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Digital payment grows in Philippines amid COVID-19 fears

Biggest provider GCash saw users surge 150% in one month

The COVID-19 pandemic has turned consumers to digital payments in the Philippines.

MANILA -- Digital payments are fast gaining currency in the Philippines as consumers ditch cash to avoid physical contact on worries over catching coronavirus.

Major wireless carrier Globe Telecom's GCash, the nation's largest provider of mobile money services, said the number of its registered users soared 150% in the month from mid-March. GCash and its main rival, PLDT's PayMaya, are in spirited marketing campaigns to position themselves to cash in on the "new normal" in the post-COVID-19 era.

The Philippines have been lagging its neighbors in embracing digital payment, but is now playing catchup.

"In a world where digital is the new normal, financial technology should be considered the bedrock of digital services," Pebbles Sy, chief technology and operations officer at Globe Fintech Innovations, or Mynt, which operates the GCash service, said mid-May.

"Aside from the convenience, it is also less risky than cash handling, more efficient than physical payments, and is also very transparent," he told local media.

GCash said the total amount of payments made on its platform in May soared eightfold from a year ago. GCash is the largest mobile wallet in the Philippines with 20 million registered users. The service can be used at some 63,000 stores, mainly tenants of commercial facilities operated by Ayala Corp., the diversified conglomerate that owns Globe Telecom.

Despite the marketing campaigns, consumers have been slow to embrace digital currency, preferring cash.

The country's central bank has set a target of raising the share of electronic payments to 50% in terms of volume by 2023. However, the figure had only reached 10% by volume by 2018, according to a report published in December by the Better Than Cash Alliance, a U.N.-based partnership of governments, companies and international organizations aimed at accelerating the transition from cash to digital payments.

"The Philippines was a global early-mover in digital payments, with the launch of mobile money in 2001...(but) the path to widespread adoption and usage has not been straightforward," the report said. Thailand and Indonesia are now ahead of the Philippines in using digital money.

But the pandemic has come as a powerful driver for electronic payment. The lockdown imposed in mid-March forced most shops to close and made it difficult for consumers to pay at bank or store counters.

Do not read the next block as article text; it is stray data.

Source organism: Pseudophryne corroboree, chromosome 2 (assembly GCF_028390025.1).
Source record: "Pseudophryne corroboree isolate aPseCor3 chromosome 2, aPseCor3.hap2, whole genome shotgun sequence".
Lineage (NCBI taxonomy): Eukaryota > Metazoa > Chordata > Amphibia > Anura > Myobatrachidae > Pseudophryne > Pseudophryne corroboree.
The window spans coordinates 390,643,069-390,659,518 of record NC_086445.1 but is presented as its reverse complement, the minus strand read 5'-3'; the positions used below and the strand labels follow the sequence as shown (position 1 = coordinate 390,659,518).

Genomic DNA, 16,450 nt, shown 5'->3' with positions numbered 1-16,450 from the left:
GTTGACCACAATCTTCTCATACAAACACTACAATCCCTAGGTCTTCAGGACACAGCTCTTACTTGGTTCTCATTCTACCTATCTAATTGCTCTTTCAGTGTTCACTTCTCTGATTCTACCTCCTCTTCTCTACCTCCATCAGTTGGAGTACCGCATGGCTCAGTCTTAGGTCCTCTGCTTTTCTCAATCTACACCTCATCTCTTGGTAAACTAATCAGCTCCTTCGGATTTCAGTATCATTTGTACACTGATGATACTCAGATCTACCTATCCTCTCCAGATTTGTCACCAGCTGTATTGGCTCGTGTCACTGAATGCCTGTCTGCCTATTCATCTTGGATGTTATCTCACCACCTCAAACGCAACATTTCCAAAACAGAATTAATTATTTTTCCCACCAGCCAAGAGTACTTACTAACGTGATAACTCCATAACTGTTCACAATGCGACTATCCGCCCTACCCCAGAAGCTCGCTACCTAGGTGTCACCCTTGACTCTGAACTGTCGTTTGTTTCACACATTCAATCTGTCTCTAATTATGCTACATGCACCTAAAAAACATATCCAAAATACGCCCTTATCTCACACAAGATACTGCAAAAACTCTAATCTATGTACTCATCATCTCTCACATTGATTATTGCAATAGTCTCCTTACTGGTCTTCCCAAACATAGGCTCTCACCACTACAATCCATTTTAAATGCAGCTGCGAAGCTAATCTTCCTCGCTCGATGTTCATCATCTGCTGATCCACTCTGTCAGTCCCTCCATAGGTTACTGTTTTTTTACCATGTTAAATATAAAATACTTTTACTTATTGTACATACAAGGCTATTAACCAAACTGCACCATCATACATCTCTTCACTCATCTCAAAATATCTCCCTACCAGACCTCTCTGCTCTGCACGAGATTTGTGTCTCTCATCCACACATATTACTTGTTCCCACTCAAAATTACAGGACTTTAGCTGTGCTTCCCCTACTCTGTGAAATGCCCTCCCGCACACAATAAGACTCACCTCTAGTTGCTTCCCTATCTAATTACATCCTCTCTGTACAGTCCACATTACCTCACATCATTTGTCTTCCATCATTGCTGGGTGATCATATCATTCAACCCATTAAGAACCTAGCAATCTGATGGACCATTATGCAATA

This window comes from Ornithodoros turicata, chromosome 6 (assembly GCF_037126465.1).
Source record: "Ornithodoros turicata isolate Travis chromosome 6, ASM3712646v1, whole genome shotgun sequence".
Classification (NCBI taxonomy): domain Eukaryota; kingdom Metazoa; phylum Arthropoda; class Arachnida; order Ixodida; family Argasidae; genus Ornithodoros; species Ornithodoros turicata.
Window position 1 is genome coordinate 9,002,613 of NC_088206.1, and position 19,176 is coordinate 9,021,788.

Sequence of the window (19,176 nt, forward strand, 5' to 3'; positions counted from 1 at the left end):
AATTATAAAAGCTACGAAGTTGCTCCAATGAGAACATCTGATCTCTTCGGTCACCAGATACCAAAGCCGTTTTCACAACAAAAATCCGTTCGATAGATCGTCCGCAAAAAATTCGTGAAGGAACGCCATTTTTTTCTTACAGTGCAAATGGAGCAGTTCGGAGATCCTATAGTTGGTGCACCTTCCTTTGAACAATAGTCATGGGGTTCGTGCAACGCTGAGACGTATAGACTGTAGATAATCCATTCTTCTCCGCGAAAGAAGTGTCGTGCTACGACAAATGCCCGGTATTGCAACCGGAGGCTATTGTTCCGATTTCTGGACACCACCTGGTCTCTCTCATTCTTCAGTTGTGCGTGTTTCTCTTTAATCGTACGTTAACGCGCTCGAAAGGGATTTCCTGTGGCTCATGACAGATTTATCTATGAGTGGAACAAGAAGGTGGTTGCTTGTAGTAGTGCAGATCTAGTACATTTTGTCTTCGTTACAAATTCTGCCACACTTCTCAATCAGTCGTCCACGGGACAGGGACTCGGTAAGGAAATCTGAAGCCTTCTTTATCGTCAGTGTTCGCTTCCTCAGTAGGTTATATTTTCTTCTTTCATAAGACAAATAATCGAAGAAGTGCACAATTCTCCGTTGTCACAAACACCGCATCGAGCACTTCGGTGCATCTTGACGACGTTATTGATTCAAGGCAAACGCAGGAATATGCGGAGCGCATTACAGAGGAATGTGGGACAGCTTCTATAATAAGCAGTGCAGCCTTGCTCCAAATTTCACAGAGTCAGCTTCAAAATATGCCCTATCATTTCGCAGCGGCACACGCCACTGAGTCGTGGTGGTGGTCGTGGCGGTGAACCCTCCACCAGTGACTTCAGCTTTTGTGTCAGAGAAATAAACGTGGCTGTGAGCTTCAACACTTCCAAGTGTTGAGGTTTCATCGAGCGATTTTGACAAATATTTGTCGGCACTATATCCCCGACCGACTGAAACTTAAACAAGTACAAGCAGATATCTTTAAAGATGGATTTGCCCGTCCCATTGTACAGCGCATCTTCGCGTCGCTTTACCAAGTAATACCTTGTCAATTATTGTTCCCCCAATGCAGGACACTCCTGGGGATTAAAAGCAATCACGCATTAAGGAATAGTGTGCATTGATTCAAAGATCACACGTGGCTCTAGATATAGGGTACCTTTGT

While the strict quarantine measures were eased in June, people and businesses are still required to take steps to ensure social distancing. This situation has triggered a massive shift toward digital money, which is thought to reduce the spread of germs that could otherwise be passed on in the use of bills and coins.

Both GCash and PayMaya are focusing on areas where demand for digital currency is expected to grow fast. GCash, with support from the government, will help equip taxis with scan-to-pay systems using QR codes. Users will pay by scanning QR codes displayed on fare meters with their smartphones.

Public transportation companies still tend to accept cash only for their services.

For now, rail, bus and taxi companies still mostly accept cash payment only. Grab, the region's leading ride-hailing app, accepts credit card payment, but many users still pay in cash. The new QR code payment system for taxis could accelerate the use of digital money to pay for public transportation services.

PayMaya Philippines, the operator of the digital payment service, has also entered a tie-up with Makati Medical Center in Makati, a city in the Metro Manila region, to take payment for telemedicine services. The teleconsultation service allows patients to "see" their doctors in their homes on a videoconferencing app. Patients can pay for these appointments by using QR codes.

"By enabling their teleconsultation with digital payments, we allow them to lower the risk of acquiring or spreading the virus among doctors and patients while helping them continue to provide much-needed healthcare services despite the public health situation," said PayMaya President Shailesh Baldwin.

The Philippine government is stepping up efforts to promote digital currency. Manila had increased to 56 the number of government institutions that accept digital payment via EGov Pay by the end of March.

EGov Pay is a digital payment platform for administrative services launched by the government in November. The government also plans to make the new National QR Code Standard, which was introduced along with EGov Pay facility in partnership with the public and private-sector banks, usable commercially by the end of the year.

It is hoped that widespread use of electronic money will boost business efficiency by cutting lines at stores and government agencies.

In addition, Benjamin Diokno, the governor of the central bank, said that electronic payments will also allow low-income earners without bank accounts to access financial services.

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